Note Taking for Hackers

Hacking is a loop of information gathering, attack planning, and attack excution, then more information gaterhing, planning, and executing. Keeping track of all the information can be challanging at times. There’s multiple schools of thought here but on in particular that I like to use. Mind Mapping.

Why is Note Taking Important

Note taking is in my opinioins one of the most important steps in the information gathering process when starting an attack. The goal of information gathering is to enumerate the attack surface and find possilbe vulnerabilities. It also helps you remember where you were if you have to walk away from a hack and come back to it later.

Types of Note Takeing Tools

No matter how you like to take notes it is important that they are organized. Whether that be a node based scheme like CherryTree, Zim, or Microsoft Onenote, a mind map style like xmind, or the nextcloud mindmap app, or just a folder with text files that you can easily grep through. In any case organization is key to be able to quickly find the information you want and need. I personally use the mindmap style, nextcloud’s if I’m online, and xmind if I’m not, so in the next section I’ll go over what I do when poking at a box.

How I Take Notes

Folder Structure

First it’s important to see the folder structure I have for Hacking stuff in general. I keep it synced on next cloud so I can save my notes and everything acrossed all my computers. The first folder is just called “Hacking” and is kept in my nextcloud folder to ensure it gets synced. I then have two folders inside, one for tools, and one for notes tips and tricks. I’ll focus on the notes tips and tricks folder for now.
Inside the notes tips and tricks folder I have a few more to categorize the type of notes I keep. Notes for Certs, Notes for CTFs, and Notes for Real World. I’ll focus on the CTF folder, but they’re all layed out similiarly. Inside the CTF folder I have a folder for each CTF platform I participate in, and inside those a folder for each machine/challange. For example in the HTB folder I have a folder for the machine passage. Inside each challange/machine folder I have 2 folders, one for exploits and one for notes. I’ll keep any exploits I find that work or that I’m testing in the exploit folder, and all my notes including my nmap scan in the notes folder, that’s also where I keep my mind map. So now let’s talk about the mind map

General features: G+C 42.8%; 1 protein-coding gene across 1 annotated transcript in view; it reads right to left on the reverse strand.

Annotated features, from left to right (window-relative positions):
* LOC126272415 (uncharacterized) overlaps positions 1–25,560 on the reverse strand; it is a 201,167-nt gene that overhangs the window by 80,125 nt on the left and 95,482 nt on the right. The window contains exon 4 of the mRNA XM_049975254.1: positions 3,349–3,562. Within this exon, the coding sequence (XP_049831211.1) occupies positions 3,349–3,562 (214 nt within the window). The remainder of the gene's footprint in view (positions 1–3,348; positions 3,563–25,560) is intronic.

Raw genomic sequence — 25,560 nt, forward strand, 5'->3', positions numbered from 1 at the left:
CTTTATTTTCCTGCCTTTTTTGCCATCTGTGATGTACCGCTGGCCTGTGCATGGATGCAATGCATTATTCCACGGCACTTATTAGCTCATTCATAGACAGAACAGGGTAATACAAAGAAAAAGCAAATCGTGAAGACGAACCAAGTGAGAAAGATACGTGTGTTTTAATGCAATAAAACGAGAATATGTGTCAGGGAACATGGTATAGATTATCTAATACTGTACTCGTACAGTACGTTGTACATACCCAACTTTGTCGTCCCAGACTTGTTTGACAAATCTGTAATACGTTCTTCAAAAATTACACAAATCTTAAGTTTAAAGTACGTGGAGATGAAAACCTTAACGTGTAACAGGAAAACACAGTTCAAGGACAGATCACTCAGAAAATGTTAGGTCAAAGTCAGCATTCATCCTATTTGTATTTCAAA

Mindmap Structure

I create a new mindmap through which ever tool I’m going to use, usually Nextcloud’s mindmap app. As the primary node I have either the ip address or hostname of what I’m currently attacking. off of that I have 3 child nodes, ports open, users, and L00T.

Off of Ports Open I have a new node for each port I discovered and off of that I have the name of the service running on that port, or in the case of webservers the web technology running on that port. off of that I have nodes for what ever I find. For example if I find an RCE exploit for that web technology, I’d create a new node called RCE Exploit and add a note to it that contains the URL to the exploit I discovered. Then after I run the exploit I’d create a new node called Loot where I’d store any useful information in the form of a note. For example I’d store any password hashes I find, as well as their cracked contenets if I can crack them.

Off of the Users Node I’d create a new node for each user I discover, and if I find any useful information about the user, or that I can use I’ll put in on that node in the form of a note. For exmaple if I find out that Paul has a private SSH key I’ll keep that as a note.

Off of the L00T node I have a new node for each type of loot I get, for example if I find ssh keys like above I’d create a node for ssh keys, then a node for each user I found ssh keys for. Then on the user node off of the sshkeys node I’d create a note and copy the sshkeys into it. this is illustrated in the screen shot below: CTF_MindMap

The notes I mention are attached to nodes, which display this icon


and the notes look like this on the left hand side:


For Real World Pentests

Real world pentests I come at a bit differently that just CTFs. I use the same principals, but the mindmap has to be able to contain all my notes so I have it set up a bit differently, basically what I did for CTFs still holds true, excpet that’s for each computer I start poking at instead of the primary node. see the screenshot below. Real_World_MindMap

Bringing it Back to Hacking

Well this whole thing was about hacking…. so there’s nothing really to bring it back to besides to say note taking should be an integrated part of your methodolgy and even when you don’t think you’ll need to take notes you should still do it just to get the repition in and to practice good practices making it muscle memory. Sorry that one was a bit short, especially after such a long gap inbetween posts. Trust me my next one is going to have much much more content. It’s going to intoduce the basic idea behind one of the two major projects I’m working on. The first one being a flaw in Windows that allows for full AV bypass, the second one being a stealthy way to port scan servers of interest on the network without tripping IPS/IDS sensors. Neither project